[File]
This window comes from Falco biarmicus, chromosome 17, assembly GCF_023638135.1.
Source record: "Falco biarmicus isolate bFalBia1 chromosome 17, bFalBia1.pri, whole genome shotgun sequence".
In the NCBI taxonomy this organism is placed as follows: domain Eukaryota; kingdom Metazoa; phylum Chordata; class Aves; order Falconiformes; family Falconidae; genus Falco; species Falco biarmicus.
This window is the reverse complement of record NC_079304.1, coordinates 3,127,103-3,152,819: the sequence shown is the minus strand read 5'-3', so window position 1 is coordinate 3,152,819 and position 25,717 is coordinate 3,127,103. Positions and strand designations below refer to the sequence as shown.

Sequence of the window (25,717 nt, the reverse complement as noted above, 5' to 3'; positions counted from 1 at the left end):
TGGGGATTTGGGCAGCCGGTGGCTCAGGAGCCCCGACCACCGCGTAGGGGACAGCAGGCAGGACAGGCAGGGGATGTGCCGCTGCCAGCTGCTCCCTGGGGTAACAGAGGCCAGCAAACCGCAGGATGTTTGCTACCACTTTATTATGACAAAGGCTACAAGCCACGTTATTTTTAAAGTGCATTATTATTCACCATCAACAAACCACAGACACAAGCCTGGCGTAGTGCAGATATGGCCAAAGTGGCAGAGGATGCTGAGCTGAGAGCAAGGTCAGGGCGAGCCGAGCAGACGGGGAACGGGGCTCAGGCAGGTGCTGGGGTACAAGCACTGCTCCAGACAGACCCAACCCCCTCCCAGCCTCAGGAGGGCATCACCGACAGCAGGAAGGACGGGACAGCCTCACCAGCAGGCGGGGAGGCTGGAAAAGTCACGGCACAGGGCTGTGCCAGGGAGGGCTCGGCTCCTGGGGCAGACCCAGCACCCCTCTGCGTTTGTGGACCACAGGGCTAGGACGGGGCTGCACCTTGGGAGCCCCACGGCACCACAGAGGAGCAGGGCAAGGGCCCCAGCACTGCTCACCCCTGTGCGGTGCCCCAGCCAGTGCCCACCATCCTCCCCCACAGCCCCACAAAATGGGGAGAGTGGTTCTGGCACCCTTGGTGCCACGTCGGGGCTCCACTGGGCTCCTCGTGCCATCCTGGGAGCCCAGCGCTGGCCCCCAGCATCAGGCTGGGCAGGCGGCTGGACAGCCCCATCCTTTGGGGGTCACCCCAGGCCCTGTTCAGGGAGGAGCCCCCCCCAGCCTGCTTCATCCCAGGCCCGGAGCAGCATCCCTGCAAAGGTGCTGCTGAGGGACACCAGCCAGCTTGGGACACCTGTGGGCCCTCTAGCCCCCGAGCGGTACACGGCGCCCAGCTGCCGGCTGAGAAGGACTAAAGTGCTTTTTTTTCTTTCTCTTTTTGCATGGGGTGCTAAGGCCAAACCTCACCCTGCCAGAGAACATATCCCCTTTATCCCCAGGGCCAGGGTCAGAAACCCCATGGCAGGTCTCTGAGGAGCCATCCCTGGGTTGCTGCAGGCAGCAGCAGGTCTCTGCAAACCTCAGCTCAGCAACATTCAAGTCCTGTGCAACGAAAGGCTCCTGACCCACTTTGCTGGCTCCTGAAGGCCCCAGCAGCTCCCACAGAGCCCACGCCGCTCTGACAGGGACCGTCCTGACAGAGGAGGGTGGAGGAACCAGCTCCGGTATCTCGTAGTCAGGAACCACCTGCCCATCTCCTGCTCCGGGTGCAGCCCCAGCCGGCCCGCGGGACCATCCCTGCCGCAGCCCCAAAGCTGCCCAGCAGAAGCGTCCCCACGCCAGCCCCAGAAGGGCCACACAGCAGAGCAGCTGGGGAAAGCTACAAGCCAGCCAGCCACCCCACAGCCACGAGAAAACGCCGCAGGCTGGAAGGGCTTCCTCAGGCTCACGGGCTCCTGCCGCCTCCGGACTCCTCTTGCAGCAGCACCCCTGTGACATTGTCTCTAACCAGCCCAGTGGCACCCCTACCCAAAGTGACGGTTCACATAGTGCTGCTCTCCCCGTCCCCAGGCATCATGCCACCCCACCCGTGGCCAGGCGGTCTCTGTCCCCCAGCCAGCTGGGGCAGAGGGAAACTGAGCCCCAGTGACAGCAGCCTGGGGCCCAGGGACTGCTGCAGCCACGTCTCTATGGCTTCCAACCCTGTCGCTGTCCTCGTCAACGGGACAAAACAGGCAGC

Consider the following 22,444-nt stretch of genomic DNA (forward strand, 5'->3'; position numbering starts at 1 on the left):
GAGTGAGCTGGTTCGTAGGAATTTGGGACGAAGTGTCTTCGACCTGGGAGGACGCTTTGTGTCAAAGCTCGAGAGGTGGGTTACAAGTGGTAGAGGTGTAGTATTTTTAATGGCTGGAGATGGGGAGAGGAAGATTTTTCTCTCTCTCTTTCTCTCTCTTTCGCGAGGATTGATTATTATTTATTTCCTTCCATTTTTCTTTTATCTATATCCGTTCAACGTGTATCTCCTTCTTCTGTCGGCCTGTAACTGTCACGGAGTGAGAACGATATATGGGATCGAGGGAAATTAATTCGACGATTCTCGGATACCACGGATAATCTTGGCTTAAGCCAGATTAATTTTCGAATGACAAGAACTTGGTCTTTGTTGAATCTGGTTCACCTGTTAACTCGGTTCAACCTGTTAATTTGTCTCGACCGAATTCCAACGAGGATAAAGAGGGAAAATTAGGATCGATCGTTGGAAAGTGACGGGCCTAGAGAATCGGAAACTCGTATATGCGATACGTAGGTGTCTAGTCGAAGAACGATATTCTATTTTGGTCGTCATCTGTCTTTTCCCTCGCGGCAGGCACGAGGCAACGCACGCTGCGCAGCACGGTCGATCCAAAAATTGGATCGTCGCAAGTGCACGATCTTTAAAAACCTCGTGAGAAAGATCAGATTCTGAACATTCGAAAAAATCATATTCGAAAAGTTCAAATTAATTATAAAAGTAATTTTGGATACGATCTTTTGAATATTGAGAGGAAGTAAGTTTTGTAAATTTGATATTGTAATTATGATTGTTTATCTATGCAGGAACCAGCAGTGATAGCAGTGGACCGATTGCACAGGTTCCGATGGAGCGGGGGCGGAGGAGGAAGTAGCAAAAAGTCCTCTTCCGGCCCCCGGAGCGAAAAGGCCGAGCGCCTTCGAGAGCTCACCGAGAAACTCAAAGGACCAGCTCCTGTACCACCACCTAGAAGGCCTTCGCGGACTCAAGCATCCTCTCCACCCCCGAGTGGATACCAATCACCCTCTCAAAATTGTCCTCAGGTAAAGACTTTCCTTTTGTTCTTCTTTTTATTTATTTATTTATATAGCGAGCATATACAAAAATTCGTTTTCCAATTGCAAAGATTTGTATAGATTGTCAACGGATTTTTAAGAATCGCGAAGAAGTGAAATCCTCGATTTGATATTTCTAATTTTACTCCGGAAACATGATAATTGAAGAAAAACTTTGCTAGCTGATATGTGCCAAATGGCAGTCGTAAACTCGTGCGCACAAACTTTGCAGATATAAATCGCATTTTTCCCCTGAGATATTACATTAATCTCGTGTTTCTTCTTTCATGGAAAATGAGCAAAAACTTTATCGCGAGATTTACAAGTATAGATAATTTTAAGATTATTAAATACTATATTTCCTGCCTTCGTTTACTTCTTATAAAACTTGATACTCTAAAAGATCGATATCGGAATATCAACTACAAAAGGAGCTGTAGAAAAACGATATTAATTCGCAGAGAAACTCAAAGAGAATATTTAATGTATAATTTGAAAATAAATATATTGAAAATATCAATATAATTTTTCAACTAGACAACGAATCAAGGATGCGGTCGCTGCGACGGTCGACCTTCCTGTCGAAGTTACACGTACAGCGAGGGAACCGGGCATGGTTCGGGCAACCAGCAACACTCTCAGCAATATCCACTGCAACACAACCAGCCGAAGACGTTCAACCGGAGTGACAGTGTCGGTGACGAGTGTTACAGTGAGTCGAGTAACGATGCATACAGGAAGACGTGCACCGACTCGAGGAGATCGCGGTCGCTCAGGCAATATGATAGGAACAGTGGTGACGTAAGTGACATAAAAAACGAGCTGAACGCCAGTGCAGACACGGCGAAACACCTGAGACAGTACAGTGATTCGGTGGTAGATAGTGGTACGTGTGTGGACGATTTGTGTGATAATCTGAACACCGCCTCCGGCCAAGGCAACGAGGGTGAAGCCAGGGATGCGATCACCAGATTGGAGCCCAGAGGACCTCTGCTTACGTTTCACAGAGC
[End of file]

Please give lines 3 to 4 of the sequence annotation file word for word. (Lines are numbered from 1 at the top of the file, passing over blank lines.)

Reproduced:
In the NCBI taxonomy this organism is placed as follows: domain Eukaryota; kingdom Metazoa; phylum Chordata; class Aves; order Falconiformes; family Falconidae; genus Falco; species Falco biarmicus.
This window is the reverse complement of record NC_079304.1, coordinates 3,127,103-3,152,819: the sequence shown is the minus strand read 5'-3', so window position 1 is coordinate 3,152,819 and position 25,717 is coordinate 3,127,103. Positions and strand designations below refer to the sequence as shown.